Do cartoons deserve the same rights as humans?Some people don’t think so, and they argue against the integration of toons and humans.While opponents may think that cartoon characters belong on the screen, other people want them to be able to roam freely within our own world.While segregating toons and humans is wrong, there should be certain enforced rules for behavior when the two groups are together.
Now that we have our introduction taken care of, it’s time to get into the meat of the essay–the body. As opposed to the traditional 5-paragraph essay, which has three main points as the body paragraphs, the Rogerian essay focuses on trying to work out the main arguments of each side.
The first body paragraph should focus on one side of the argument, and the second paragraph should focus on the other side. It doesn’t matter which side you write about first, but I like to focus on the opposition’s side first and then my own views.
For our example, my first body paragraph would read:
The opposition to the integration of toons and people has several points of concern, but many of these concerns boil down to a sense of fairness and public safety. For example, toons can unfairly manipulate their bodies and surroundings to slip out of handcuffs. Since the cartoons are more resilient, they are less able to grasp the concept of human mortality, and thus, they are more prone to dropping pianos or anvils on passers-by without a second thought.
My second paragraph would discuss how it would be unfair to eternally separate toons and humans, and would touch on the fact that cartoon characters deserve some kinds of basic rights–access to the free world being one of them.
The third body paragraph should link the two opposing arguments together, trying to build on some common ground.
My third paragraph would look like this:
While those opposed to the integration of toons and humans site safety as their main concern, those in favor are equally worried about public safety. However, just because something is unsafe does not mean it has to be completely banned from society. The benefits of integrating cartoons into the rest of society, such as the opportunity to learn about different cultures and the elimination of grudges toons have about being separated, would far outweigh the potential risks. This is especially true if certain laws were created to monitor the behavior of both toons and people.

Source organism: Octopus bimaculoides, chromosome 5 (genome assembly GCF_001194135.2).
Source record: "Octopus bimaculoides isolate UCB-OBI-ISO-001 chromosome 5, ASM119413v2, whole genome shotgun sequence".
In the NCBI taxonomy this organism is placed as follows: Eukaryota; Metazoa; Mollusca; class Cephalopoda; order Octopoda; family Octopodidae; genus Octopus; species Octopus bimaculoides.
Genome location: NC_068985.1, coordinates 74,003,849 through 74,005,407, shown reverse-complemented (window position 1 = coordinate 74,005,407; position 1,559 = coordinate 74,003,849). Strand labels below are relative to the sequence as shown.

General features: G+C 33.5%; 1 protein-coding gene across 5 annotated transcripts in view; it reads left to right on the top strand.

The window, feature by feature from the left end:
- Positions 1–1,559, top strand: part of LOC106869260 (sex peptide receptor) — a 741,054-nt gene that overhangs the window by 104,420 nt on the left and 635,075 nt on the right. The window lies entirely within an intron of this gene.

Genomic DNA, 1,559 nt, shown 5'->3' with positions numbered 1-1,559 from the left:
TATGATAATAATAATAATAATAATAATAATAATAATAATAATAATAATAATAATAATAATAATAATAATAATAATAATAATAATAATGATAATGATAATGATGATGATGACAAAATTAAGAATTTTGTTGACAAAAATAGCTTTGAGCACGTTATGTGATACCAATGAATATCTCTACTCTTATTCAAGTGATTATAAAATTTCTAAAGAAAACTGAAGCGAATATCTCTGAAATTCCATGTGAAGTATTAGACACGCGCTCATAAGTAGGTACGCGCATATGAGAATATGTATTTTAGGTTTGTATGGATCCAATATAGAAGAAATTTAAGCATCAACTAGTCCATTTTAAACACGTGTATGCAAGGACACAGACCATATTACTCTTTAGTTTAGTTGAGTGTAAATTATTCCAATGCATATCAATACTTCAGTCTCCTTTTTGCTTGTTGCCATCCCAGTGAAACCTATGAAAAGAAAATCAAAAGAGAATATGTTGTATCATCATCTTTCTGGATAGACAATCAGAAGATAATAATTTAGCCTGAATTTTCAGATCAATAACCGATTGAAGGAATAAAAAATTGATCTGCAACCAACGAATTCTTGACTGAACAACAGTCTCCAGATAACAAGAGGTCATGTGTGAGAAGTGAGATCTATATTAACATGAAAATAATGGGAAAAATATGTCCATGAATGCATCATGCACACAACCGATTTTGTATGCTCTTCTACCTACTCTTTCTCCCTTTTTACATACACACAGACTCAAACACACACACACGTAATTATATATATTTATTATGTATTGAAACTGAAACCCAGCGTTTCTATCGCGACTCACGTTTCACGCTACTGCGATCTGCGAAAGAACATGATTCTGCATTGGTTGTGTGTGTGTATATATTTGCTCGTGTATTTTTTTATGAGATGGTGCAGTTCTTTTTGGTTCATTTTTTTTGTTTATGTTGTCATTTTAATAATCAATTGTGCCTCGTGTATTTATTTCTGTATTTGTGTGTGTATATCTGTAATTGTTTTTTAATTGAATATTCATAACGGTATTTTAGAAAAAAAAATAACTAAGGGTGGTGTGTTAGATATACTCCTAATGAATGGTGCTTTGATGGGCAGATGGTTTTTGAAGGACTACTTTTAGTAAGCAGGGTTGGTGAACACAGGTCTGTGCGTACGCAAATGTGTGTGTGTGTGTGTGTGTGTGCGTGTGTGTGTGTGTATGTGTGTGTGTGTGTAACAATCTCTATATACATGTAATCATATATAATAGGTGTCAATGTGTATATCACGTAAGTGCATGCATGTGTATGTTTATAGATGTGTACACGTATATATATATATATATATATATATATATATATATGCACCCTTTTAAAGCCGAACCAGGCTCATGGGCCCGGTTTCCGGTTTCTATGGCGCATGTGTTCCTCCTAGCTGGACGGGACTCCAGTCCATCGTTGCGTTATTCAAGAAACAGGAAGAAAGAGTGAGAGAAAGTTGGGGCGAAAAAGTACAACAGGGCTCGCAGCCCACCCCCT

The conclusion explains your proposed solution. This should transition smoothly from your final body paragraph. Your conclusion should also end with a closing statement about why you think this solution benefits both sides, giving your Rogerian essay a sense of closure.
Here’s how my conclusion would look:
Stricter enforcement of behavioral laws for both cartoons and humans would be the best solution. These laws would set up a committee of both classes that would decide the best and most fair rules for all citizens. Toons-only districts could still be set up for cartoons who wanted to let loose, but when interacting with people, they would have to tone it down. Humans, too, would have to follow certain rules, mainly pertaining to harassment of cartoons. These laws would be enforced by both cartoon and human police officers. This new set of rules would calm the fears of integration opposers while ensuring more rights and more harmonious living among cartoons and humans.
How to Write a Rogerian Essay: Quick Tips to Keep in Mind
Don’t Be Combative
When you’re thinking about how to write a Rogerian essay, don’t fall into the trap of being too one-sided. You want to be more of a neutral mediator instead of a writer on the attack.
Think Like the Devil’s Advocate
In order to be neutral, you first have to get into the head of your opposition. Even if you feel very strongly about something and that your view is the right one, the other side probably has some good points, too.
Don’t Forget about Common Ground
Forgetting about the common ground is a mistake that will turn your Rogerian essay into a straight-up argumentative essay. Even if the views are radically different, think about the underlying sentiments of those views. You can usually find something in common between two sides of an argument, but you might have to get a little creative in the process.
Additional Sources for How to Write a Rogerian Essay
If you’re still looking for help with your Rogerian essay, there are several places you can turn to. Writing Commons has a wealth of resources for almost any kind of writing you can imagine. College and university websites such as Oklahoma City Community College and the University of Calgary have several writing resources available to anyone who can navigate the internet.
And, of course, the Kibin editors can help sort through your Rogerian essay draft, making sure that everything flows well.